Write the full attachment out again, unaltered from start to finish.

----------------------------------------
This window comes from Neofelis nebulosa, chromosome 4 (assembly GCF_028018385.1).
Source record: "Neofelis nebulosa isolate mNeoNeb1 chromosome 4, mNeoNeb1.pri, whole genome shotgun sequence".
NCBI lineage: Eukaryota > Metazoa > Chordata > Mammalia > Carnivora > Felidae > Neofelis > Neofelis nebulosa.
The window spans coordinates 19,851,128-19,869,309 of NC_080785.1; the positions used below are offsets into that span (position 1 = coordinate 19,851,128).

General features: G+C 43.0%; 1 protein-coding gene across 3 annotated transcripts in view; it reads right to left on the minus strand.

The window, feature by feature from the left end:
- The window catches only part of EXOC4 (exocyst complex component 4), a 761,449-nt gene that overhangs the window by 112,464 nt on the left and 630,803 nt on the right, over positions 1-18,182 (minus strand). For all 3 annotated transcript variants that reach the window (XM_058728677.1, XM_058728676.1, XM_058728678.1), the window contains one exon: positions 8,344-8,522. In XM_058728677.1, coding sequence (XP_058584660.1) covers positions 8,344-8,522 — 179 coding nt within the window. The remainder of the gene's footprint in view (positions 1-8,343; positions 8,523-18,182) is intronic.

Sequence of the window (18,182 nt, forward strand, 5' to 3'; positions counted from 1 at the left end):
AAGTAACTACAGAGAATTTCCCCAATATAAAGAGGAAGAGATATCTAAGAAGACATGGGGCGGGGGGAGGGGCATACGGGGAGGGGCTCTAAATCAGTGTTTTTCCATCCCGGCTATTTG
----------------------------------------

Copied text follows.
This window comes from Neofelis nebulosa, chromosome 4 (assembly GCF_028018385.1).
Source record: "Neofelis nebulosa isolate mNeoNeb1 chromosome 4, mNeoNeb1.pri, whole genome shotgun sequence".
NCBI lineage: Eukaryota > Metazoa > Chordata > Mammalia > Carnivora > Felidae > Neofelis > Neofelis nebulosa.
The window spans coordinates 19,851,128-19,869,309 of NC_080785.1; the positions used below are offsets into that span (position 1 = coordinate 19,851,128).

General features: G+C 43.0%; 1 protein-coding gene across 3 annotated transcripts in view; it reads right to left on the minus strand.

The window, feature by feature from the left end:
- The window catches only part of EXOC4 (exocyst complex component 4), a 761,449-nt gene that overhangs the window by 112,464 nt on the left and 630,803 nt on the right, over positions 1-18,182 (minus strand). For all 3 annotated transcript variants that reach the window (XM_058728677.1, XM_058728676.1, XM_058728678.1), the window contains one exon: positions 8,344-8,522. In XM_058728677.1, coding sequence (XP_058584660.1) covers positions 8,344-8,522 — 179 coding nt within the window. The remainder of the gene's footprint in view (positions 1-8,343; positions 8,523-18,182) is intronic.

Sequence of the window (18,182 nt, forward strand, 5' to 3'; positions counted from 1 at the left end):
AAGTAACTACAGAGAATTTCCCCAATATAAAGAGGAAGAGATATCTAAGAAGACATGGGGCGGGGGGAGGGGCATACGGGGAGGGGCTCTAAATCAGTGTTTTTCCATCCCGGCTATTTG